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Working Tax Credits for the Self-Employed

Rebecca Rustin
An empty wallet

Many Canadians qualify for the Working Income Tax Benefit (WITB) - which is a refundable tax credit to financially help working, low-income individuals and families. Unfortunately, more than $175 million in benefits were not claimed by some of the 240,000 low-income Canadians eligible for millions of dollars in federal support payments.  Continue reading to learn about the WITB eligibility rules and benefit amounts.

Can I get working tax credits if I'm self-employed?

The good news is that you could qualify for working tax credits if your working income is low. Also, if you live as a couple or have a disability, you can claim additional amounts.  According to the CRA, "The Working Income Tax Benefit (WITB) is a refundable tax credit intended to provide tax relief for eligible working low-income individuals and families. The 2018 federal budget proposes to replace the WITB with the Canada Workers Benefit (CWB), effective in the 2019 tax year. The Government's CWB page shows that CWB working tax credits would be higher than under the WITB. Net income limits are also higher, so it should be easier to qualify.  You won't see the new tax credit until early 2020 when you file your 2019 tax return. Until then, you can claim the WITB.

When should I apply for the WITB?

Starting or running your own small business and being self-employed can be challenging. If any of these typical self-employment situations applies to you, the WITB could help with an income shortfall:

  • You're newly self-employed. Working for yourself can be very satisfying, but also challenging. You may not earn much in your first year, but it might be enough working income to qualify for the WITB. Also, expenses like meals on the road, gas for car trips to client locations, etc., could eat into your cash flow. Receiving the WITB tax credit might make a difference if you're cash-strapped.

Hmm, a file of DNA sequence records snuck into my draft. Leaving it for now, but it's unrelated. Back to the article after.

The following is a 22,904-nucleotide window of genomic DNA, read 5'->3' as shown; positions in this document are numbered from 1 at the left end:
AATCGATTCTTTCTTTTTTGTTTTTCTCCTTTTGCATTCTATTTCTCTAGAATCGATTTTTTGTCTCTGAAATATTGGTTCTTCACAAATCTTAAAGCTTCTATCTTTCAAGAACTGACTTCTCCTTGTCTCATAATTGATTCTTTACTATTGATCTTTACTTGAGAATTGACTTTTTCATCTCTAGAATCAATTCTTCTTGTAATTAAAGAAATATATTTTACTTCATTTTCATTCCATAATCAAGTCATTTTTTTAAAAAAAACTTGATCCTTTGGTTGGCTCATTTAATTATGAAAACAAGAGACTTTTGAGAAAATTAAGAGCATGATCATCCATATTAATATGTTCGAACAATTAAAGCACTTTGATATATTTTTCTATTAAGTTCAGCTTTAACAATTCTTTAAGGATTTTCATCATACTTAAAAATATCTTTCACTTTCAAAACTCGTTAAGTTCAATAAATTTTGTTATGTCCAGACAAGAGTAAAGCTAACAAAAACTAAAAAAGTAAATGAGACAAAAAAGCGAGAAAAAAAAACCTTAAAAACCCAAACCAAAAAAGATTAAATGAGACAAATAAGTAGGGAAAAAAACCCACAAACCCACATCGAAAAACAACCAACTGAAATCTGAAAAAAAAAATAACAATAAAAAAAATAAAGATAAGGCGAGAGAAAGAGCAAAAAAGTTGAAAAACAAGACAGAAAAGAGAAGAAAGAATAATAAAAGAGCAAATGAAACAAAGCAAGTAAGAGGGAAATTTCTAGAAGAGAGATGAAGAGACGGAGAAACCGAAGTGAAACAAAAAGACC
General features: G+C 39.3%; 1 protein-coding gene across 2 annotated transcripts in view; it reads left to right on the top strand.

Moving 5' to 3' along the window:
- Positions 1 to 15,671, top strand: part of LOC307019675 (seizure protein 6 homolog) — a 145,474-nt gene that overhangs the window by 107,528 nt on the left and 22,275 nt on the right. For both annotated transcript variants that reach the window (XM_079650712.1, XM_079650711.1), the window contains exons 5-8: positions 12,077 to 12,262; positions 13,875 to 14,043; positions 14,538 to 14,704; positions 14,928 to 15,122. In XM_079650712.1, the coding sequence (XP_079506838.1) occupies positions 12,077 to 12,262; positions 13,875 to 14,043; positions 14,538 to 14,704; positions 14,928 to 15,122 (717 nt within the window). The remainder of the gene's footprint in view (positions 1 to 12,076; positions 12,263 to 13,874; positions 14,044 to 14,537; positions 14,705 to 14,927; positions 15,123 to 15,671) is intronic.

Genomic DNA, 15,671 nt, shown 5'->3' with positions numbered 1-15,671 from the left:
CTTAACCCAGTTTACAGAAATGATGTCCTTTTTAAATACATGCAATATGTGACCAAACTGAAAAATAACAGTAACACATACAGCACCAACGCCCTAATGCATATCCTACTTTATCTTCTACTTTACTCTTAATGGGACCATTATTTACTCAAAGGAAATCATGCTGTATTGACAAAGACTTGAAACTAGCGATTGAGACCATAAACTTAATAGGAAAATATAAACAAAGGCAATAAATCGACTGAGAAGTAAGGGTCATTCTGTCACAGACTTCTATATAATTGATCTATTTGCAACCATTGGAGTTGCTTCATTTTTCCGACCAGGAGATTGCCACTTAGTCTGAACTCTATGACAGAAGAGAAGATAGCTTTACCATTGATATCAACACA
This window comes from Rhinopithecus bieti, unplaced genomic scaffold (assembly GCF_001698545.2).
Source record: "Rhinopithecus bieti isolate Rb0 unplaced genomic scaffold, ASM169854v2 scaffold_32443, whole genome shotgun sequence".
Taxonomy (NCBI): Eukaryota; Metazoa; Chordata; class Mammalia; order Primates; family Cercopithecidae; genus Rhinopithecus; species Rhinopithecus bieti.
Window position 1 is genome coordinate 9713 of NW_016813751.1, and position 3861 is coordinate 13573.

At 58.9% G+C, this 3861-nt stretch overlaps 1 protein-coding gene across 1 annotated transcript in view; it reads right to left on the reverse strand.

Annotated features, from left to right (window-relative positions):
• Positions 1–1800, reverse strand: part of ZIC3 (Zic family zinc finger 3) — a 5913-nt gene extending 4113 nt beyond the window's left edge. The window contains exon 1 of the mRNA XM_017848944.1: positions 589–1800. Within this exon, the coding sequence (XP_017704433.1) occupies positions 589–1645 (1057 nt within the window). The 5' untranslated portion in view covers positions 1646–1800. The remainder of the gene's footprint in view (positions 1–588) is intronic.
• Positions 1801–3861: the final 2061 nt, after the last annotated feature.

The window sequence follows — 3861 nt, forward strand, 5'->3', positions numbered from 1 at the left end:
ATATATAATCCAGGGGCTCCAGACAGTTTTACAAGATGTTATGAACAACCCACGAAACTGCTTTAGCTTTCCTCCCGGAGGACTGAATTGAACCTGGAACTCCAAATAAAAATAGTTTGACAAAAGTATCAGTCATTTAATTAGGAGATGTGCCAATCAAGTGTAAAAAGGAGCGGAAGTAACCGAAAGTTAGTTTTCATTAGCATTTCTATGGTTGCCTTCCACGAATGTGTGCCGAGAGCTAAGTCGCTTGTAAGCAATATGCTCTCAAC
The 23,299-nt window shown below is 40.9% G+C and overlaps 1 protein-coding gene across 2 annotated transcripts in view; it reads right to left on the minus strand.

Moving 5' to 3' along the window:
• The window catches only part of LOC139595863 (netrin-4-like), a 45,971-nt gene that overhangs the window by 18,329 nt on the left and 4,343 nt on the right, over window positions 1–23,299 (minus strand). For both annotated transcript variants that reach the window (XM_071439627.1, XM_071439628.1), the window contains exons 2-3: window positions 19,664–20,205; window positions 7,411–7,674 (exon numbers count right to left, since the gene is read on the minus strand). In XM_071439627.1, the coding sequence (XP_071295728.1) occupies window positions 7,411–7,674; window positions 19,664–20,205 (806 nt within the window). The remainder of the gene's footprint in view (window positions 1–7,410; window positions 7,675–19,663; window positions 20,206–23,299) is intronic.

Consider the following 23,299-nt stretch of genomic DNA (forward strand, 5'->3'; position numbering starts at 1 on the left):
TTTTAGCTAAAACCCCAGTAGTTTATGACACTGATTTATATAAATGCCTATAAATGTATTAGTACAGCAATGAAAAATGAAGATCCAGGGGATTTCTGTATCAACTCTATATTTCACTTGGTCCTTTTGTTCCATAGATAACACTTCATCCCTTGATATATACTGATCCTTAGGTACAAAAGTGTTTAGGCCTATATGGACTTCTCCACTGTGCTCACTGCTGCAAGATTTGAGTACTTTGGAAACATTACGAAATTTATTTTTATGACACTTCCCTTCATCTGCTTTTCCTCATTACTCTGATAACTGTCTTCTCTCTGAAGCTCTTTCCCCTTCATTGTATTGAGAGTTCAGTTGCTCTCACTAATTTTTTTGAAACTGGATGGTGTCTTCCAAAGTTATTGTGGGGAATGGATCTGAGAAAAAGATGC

• You work part-time or earn limited income. Maybe you split your time between your dog-walking business and caring for elderly parents. Or you provide maintenance services in a small community with few customers. If this sounds like the situation you're in, the WITB tax credit could help.
  • You have a disability. Disabilities impact your ability to work and earn self-employment income. The WITB provides a supplement if you have a disability.

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Can I claim working tax credits?

Anyone who is self-employed and earns at least $3,000 of working income ($1,150 if you have a disability) can claim the WITB tax credit. However, to claim the full amount, your working income must range from $7,172 to $11,838 (2017 tax year). If it's below or above that range, the tax benefit falls off.

How much WITB could I get?

The amount of tax credits depending on where you live and your situation. You can use the CRA's WITB calculator to figure out exactly how much you could get. Family benefits are entitled if you live as a couple and both of you qualify.  If you or your partner have a disability, the WITB also offers a disability supplement. To qualify, you'll need to submit Form T2201, Disability Tax Credit Certificate, to the CRA.  The maximum WITB tax credit you can claim for 2017 falls into three categories:

  • Single benefit maximum: $1,043 / $1,355 in 2019*
  • Family benefit maximum: $1,894 / $2,335 in 2019*
  • Maximum disability supplement for each eligible adult in a family: $521 / $700 in 2019*

*Under the new Canada Workers Benefit replaces the WITB in the 2019 tax year

Are there other conditions to qualify for the WITB?

The CRA also looks at your net income for the year. Your net income includes all the income you earned, including rental or investment income. To see the detailed calculation, have a look at Schedule 6. You won't qualify for the WITB tax credit if your net income exceeds the CRA's limits.  [table id=20 /]  Again, these amounts will vary depending on where you live in Canada. The CRA's WITB page and calculator provide information specific to your situation.  Finally, during the year, unless you supported a spouse or a child, minimum age is 19 years old to qualify for the WITB, and you cannot have been a full-time student for more than 13 weeks.  If all these numbers sound a bit confusing, don't worry. Most tax software automatically calculates whether you and your partner qualify for the WITB and fills in the required forms when you prepare your tax return.

How often do I get paid?

After you claim the WITB on your tax return (line 453), you'll receive payments in April, July, October and January. To accelerate your disbursements, you can apply to draw up to 50 percent of your tax credit in advance by submitting form RC201 to the CRA between January and August.

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